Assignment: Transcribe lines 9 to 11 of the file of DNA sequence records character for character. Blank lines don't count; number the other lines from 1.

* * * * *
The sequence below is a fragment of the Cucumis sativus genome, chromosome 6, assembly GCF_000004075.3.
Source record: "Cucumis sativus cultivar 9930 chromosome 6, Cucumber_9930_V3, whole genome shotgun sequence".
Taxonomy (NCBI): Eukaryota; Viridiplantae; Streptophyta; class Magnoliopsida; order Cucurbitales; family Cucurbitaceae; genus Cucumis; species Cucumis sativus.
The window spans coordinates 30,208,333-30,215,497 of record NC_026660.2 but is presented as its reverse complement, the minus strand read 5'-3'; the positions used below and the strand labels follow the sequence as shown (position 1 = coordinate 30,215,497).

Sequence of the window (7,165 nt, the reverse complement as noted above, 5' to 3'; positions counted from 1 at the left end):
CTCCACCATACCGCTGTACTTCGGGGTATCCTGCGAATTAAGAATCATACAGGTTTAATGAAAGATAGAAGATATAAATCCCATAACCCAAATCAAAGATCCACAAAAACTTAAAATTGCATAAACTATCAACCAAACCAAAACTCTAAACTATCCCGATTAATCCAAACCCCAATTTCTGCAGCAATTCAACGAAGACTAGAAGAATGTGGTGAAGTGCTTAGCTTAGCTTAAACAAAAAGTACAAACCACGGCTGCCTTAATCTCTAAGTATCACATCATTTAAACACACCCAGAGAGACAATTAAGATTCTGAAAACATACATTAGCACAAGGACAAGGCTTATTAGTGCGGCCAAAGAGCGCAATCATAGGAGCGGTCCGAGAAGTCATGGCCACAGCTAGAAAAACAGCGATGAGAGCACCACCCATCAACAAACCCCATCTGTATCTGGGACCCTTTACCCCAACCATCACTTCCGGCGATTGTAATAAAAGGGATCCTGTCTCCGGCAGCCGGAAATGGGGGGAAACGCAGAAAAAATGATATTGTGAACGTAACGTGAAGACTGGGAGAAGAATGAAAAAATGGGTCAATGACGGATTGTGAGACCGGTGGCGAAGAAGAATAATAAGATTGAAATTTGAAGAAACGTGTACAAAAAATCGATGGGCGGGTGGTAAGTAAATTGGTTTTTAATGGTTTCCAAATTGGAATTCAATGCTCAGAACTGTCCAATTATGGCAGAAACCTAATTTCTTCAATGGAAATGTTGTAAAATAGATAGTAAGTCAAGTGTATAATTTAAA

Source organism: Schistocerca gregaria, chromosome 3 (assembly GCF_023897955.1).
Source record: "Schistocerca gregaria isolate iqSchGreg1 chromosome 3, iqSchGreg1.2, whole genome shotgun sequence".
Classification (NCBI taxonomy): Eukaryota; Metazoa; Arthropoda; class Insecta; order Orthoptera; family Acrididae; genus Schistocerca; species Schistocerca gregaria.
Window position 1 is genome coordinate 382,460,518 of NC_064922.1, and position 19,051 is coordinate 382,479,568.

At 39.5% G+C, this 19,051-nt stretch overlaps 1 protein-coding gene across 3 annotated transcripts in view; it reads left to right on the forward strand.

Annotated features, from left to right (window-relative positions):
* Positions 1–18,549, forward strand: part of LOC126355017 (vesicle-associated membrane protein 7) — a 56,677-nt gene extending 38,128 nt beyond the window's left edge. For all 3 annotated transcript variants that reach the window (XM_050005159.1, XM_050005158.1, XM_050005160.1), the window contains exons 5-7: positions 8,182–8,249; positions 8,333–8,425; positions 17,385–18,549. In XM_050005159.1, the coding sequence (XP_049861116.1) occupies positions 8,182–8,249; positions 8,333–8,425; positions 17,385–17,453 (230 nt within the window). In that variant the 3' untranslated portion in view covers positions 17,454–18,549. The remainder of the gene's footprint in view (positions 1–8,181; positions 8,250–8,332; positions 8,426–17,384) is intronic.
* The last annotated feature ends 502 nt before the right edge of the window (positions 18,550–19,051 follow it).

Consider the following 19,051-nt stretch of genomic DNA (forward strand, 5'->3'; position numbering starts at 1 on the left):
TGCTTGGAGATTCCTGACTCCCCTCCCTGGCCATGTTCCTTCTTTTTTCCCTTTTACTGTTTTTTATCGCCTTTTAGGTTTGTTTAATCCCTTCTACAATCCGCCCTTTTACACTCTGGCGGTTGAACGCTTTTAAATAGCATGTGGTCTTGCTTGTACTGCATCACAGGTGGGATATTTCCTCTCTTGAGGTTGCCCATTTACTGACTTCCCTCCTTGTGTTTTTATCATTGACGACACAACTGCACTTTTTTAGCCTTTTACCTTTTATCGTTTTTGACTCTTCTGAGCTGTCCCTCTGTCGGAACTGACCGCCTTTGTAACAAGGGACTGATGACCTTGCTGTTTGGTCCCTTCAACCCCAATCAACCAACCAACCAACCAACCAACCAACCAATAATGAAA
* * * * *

Classification (NCBI taxonomy): Eukaryota; Metazoa; Arthropoda; class Insecta; order Orthoptera; family Acrididae; genus Schistocerca; species Schistocerca gregaria.
Window position 1 is genome coordinate 382,460,518 of NC_064922.1, and position 19,051 is coordinate 382,479,568.

At 39.5% G+C, this 19,051-nt stretch overlaps 1 protein-coding gene across 3 annotated transcripts in view; it reads left to right on the forward strand.